(Author's note: this post is filled with hasty generalizations and probably a few miscarriages of justice and judgment. If you are in academia, read it at your own peril.)
I suspect that I might raise the ire of a few publishers and professors with this one, but oh well, life is short and some things just need to be said. Of the many things that I am involved in, one of the newest and most enjoyable is teaching at the graduate and undergraduate levels. This has been a long-time goal of mine driven in large part by a number of great experiences and great instructors earlier in life. You know the type of instructor that I'm talking about. The ones we all remember are the educators that both created and satisfied intellectual curiosity, entertained and ultimately left an impression on us.
And while I'm loving the experience, I can't help but observe that the textbooks are some of the most mind-numbing, coma-inducing products ever to emerge from Gutenberg's great creation. In particular, the Management text in my Fundamentals of Management course this Spring is almost certain to drive the most interested of business majors to consider something more exciting like accounting or neurophysiology. What a shame to take a noble and exciting and complicated topic like management and wrap a bunch of dead theories in-between some interesting case studies and let that suffice for something that is supposed to teach the fundamentals of management. (Author's note: I didn't pick the text...it was pre-picked. I won't make that mistake again.)
I confess to being a bit over the top about business education. I've spent a decade attending programs at Kellogg and I've never left a day long, week-long or year-long program without being filled with ideas, excitement and new found energy for the challenges ahead. (And now that I am teaching at several institutions, I aspire to have that impact on the participants in my classes.) I must have missed the memo that said that it is OK to inspire executives, but for undergraduates, we've got to test them by subjecting them to content that is almost certainly non-essential for success and most definitely, boring.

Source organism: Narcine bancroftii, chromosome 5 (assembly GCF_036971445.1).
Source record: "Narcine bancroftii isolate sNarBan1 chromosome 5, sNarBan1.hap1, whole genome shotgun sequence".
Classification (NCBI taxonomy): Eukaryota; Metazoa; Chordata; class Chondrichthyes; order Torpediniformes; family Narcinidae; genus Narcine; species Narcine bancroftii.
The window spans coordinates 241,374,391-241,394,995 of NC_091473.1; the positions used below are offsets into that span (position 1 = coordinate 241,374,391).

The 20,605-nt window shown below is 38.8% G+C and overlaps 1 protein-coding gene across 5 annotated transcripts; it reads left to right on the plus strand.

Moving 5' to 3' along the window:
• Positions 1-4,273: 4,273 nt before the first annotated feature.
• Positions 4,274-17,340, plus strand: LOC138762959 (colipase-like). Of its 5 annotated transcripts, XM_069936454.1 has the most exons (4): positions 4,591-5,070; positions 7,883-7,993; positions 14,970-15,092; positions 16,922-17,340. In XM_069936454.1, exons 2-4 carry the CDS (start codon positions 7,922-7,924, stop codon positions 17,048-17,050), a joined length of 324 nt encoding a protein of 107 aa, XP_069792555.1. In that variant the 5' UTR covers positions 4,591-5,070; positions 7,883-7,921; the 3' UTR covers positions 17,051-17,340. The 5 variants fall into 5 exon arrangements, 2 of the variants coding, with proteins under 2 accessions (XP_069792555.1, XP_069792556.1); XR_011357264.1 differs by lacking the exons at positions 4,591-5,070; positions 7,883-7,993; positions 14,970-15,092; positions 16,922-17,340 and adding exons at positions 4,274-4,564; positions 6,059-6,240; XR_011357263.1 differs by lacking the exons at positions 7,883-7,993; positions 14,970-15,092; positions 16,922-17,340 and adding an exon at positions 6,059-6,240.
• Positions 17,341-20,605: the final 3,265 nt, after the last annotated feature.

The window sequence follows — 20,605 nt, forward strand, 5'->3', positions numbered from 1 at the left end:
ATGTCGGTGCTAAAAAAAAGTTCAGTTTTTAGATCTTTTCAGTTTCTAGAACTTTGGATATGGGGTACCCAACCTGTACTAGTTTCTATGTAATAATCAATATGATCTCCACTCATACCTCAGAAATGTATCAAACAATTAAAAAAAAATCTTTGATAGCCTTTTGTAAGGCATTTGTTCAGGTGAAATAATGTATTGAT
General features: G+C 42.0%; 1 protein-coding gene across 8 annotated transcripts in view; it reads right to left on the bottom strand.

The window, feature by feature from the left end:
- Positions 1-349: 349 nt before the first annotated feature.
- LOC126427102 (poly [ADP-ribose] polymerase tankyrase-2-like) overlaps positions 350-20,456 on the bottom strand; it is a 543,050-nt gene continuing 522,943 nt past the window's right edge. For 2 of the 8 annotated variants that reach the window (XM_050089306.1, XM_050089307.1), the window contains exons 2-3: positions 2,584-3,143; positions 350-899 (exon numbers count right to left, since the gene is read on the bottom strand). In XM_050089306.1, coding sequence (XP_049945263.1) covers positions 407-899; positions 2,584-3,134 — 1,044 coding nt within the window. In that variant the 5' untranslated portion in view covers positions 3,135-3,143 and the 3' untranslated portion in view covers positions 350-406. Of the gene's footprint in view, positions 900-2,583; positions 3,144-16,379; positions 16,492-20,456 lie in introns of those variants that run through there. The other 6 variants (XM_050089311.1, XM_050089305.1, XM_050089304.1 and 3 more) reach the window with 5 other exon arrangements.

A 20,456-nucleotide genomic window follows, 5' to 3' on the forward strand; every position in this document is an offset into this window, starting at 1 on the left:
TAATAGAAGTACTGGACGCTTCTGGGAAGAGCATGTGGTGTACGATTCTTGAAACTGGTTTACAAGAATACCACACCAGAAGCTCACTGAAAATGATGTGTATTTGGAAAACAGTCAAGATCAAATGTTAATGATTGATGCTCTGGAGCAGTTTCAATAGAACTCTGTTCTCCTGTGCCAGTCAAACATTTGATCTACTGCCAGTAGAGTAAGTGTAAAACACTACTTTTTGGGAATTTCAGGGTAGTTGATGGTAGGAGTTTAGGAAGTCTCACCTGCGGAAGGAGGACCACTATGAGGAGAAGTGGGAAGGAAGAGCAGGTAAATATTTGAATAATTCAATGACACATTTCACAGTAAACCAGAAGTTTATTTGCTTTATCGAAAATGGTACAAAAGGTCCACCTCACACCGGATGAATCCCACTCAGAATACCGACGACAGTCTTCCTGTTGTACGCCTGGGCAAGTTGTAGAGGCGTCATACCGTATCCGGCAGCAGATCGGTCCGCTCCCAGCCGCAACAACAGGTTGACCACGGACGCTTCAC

OK, in fairness to this unnamed textbook, words like strategy, management, market forces, Porter's Forces, leadership, innovation, information technology and many others that you would recognize as belonging to the field of management do appear. However, it's downhill from there.
I suppose the best cure is for me to write myself and I may. I already co-wrote a leadership book that I now look at in a new light after struggling through the text's painful treatment of one of my favorite topics. I'll stop my ranting now and offer a few suggestions for anyone considering writing about or teaching management to the future managers of the World.
My suggestions for the ultimate management textbook (versus the one I had to teach from):
- Please skip the history of management theory development or at least condense it down to an interesting few pages. This is a great topic, and likely very important at a more advanced level, but not critical as an initial exposure to management.
- I do want to provide students with some context for the evolution of business and business models and how organizations and leaders have changed over time based on advances in technology and changes in society. Good stuff and important context.
- Leadership...keep it practical and make certain that we do much more to highlight that leadership is a profession and a very complex, challenging and rewarding one at that. You can skip the nonsensical debate and endless pages about the mind of a manager versus the mind of a leader. They are one and the same person...dealing with different topics from tactics and operations to strategy and motivation.
- Speaking of strategy, please portray this powerful tool of leadership and engine for value creation as a dynamic process that involves an entire organization versus something that consists of SWOT and Porter's Forces analyses. And don't forget execution.
- The section on HR reads like something developed by the Politically Correct Committee. Please. HR's role as a critical enabler of strategy through talent and systems and tools is much more exciting than whole sections on diversity and harassment.
- Hmmm, Information Technology as a subset of some other chapter is not going to cut it. Again, we are talking about a critical enabler of strategy and a complex and constantly changing arena.
And so on...
The Bottom-Line for Now:
I'll stop here with a comment that now that I've thought about it, I don't know why a text is needed at all. Staff the program with experienced business professionals and infuse the curriculum with readings and concepts from Welch, Charan, Maxwell, Day, Drucker, Collins, Churchill, Lincoln and Franklin and most issues of Harvard Business Review and call it The Joy of Management. Hmmm, it just might work. Remember, you heard it here first.